NEW YORK (TheStreet) -- Is buy-and-hold still the golden strategy or is it no longer a method worth using?   Nick Atkeson, author of Win By Not Losing, has a more tactical approach to investing, he told TheStreet's Gregg Greenberg. 

Buy-and-hold is a fine strategy through some investment periods, he said, but over the long term it can have severely negative consequences for the investor. 

His method mostly involves using simple moving averages and investor sentiment as "tells" on when to be long the market and when to be out of it. Through this method, investors would have been long all throughout 2013 -- and would still be long -- but would have been out of the market during the financial collapse in 2008, he said. 

Over the past 140 years, the stock market tended to move higher for an extended period, followed by years of "choppy" action, he said. Through all of those times, investors can find opportunities to make money. 

He stressed it's important for investors to have some sort of protection or exit strategy. His insurance for protecting against losses is simple: Get out of equities when times are bad. Atkeson reminded investors that during the harsh selloff in 2008, it didn't matter what stock you owned because they were all getting hammered.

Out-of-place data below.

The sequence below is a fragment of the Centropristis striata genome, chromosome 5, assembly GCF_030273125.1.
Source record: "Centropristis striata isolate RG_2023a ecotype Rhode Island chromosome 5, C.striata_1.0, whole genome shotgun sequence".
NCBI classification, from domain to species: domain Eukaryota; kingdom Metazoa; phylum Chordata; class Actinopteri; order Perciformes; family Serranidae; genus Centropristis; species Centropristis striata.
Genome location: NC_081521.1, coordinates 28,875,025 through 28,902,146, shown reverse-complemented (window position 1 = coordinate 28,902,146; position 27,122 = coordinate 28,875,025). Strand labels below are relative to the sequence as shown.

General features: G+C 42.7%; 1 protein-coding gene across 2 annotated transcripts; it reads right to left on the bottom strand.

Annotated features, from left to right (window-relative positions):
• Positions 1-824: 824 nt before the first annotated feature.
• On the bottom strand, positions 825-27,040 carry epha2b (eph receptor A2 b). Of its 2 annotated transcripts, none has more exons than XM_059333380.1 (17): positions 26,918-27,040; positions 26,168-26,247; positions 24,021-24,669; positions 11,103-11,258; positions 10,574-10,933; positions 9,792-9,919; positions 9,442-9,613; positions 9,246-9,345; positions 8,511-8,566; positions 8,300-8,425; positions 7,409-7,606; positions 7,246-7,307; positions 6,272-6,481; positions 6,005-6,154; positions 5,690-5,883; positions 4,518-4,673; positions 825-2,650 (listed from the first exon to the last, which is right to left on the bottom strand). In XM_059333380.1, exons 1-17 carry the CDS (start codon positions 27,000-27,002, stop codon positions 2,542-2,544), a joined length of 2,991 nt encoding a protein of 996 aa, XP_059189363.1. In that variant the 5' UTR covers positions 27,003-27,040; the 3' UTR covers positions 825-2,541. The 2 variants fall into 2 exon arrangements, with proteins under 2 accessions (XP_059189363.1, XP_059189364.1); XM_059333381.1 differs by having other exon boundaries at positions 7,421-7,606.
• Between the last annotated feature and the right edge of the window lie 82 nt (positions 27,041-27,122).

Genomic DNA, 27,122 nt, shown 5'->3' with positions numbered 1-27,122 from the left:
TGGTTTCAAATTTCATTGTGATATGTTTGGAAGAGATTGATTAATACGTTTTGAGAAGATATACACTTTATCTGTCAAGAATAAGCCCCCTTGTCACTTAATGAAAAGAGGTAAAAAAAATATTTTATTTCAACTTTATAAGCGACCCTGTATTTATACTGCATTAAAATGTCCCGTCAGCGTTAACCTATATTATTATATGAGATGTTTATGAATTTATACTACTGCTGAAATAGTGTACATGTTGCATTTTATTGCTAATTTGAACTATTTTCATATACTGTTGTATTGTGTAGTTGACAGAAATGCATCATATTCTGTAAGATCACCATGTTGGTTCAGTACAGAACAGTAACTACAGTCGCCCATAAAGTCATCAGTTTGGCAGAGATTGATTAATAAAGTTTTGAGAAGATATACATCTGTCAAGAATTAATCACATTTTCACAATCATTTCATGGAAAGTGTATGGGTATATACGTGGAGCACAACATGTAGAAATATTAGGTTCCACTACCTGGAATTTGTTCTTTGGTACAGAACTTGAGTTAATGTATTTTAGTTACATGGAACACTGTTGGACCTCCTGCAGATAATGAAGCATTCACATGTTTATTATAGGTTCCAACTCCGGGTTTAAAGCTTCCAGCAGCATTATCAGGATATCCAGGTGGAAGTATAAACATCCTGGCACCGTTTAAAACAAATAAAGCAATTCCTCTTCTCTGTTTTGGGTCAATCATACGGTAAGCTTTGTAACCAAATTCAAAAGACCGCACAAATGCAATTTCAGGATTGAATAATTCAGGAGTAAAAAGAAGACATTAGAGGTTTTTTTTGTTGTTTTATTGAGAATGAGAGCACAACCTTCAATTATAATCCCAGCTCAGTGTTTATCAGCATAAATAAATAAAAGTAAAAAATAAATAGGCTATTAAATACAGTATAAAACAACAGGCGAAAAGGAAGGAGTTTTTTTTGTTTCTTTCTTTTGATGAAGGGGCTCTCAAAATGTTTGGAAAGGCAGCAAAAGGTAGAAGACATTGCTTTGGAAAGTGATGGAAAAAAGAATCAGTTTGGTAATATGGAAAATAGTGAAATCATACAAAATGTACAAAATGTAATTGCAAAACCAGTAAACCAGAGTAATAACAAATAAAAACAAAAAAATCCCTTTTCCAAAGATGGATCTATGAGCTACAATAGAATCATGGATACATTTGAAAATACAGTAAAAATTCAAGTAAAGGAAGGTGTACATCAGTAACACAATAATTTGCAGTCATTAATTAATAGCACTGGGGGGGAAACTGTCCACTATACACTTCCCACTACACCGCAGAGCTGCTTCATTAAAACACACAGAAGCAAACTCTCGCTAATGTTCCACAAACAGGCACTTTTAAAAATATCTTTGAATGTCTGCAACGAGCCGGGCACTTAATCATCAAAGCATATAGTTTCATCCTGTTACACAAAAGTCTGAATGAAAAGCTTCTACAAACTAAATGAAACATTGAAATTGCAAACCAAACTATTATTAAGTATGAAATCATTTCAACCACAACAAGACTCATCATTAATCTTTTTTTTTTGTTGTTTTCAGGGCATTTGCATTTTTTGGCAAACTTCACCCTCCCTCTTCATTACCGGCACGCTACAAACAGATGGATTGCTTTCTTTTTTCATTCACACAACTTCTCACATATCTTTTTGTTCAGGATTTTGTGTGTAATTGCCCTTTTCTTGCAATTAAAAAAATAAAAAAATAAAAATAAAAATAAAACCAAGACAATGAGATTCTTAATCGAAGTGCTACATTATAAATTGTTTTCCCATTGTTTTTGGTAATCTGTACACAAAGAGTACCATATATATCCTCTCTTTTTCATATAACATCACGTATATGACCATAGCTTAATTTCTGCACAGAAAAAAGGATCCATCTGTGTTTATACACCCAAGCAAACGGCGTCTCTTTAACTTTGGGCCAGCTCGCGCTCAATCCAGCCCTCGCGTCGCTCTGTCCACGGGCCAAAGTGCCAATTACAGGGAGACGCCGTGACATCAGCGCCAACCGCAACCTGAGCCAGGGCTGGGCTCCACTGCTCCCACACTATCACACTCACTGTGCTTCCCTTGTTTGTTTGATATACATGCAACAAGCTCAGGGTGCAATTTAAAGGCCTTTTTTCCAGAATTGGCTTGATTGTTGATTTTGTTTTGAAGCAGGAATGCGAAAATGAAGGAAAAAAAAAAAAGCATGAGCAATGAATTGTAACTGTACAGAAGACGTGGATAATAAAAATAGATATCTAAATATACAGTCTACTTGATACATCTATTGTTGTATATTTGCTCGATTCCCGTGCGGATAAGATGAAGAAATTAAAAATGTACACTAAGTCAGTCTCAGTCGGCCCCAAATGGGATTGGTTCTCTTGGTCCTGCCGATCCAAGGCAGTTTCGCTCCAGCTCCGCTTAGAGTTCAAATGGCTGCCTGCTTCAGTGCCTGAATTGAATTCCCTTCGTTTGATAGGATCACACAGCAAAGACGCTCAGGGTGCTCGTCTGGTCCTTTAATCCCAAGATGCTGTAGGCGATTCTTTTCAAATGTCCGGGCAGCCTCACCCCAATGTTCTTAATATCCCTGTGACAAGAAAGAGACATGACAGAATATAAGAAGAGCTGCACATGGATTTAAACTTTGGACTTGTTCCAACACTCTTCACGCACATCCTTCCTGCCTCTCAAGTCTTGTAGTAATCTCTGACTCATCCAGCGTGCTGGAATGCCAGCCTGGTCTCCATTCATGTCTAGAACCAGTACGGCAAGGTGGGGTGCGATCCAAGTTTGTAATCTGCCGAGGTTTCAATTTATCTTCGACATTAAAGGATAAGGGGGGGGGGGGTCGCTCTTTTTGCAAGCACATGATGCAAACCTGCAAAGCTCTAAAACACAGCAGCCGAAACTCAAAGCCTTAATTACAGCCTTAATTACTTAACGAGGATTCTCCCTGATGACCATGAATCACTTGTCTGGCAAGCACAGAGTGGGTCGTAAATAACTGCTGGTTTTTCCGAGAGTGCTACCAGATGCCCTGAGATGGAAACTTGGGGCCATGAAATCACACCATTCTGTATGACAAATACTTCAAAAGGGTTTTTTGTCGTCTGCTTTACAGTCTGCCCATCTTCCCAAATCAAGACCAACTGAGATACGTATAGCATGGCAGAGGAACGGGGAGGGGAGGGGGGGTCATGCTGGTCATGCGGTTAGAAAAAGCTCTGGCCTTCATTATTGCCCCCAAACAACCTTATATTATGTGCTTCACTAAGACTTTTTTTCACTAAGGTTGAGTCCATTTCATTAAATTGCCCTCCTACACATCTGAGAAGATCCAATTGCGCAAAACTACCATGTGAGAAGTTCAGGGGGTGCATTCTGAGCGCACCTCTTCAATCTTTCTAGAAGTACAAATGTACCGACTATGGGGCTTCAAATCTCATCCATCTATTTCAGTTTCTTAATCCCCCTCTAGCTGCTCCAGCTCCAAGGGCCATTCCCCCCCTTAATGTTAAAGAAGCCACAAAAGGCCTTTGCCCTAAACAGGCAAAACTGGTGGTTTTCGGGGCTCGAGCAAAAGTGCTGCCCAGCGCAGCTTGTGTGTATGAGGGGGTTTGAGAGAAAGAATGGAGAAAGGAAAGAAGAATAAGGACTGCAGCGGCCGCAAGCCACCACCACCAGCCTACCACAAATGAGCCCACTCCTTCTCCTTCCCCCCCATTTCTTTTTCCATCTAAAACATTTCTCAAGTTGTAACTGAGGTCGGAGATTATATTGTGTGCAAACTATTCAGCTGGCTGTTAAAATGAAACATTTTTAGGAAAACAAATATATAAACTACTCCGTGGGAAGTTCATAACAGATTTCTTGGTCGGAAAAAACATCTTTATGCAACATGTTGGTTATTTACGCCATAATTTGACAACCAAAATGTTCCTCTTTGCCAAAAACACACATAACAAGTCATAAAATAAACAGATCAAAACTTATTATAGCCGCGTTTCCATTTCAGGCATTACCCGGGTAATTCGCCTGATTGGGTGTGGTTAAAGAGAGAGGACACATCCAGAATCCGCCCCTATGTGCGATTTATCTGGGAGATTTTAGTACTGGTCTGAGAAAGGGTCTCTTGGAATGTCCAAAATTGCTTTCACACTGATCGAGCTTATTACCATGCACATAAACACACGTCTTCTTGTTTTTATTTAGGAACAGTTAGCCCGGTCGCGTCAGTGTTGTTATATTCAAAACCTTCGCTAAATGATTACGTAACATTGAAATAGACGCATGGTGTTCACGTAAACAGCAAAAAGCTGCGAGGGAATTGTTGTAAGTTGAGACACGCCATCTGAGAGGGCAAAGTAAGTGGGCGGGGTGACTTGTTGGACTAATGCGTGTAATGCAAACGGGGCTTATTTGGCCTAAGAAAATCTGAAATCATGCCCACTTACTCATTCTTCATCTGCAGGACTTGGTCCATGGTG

His system is not about day trading, nor does it involve a lot of activity. It's mostly about following the trends and requires roughly three trades per year, Atkeson said.

-- Written by Bret Kenwell in Petoskey, Mich.

Bret Kenwell currently writes, blogs and also contributes to Robert Weinstein's Weekly Options Newsletter. Focuses on short-to-intermediate-term trading opportunities that can be exposed via options. He prefers to use debit trades on momentum setups and credit trades on support/resistance setups. He also focuses on building long-term wealth by searching for consistent, quality dividend paying companies and long-term growth companies. He considers himself the surfer, not the wave, in relation to the market and himself. He has no allegiance to either the bull side or the bear side.

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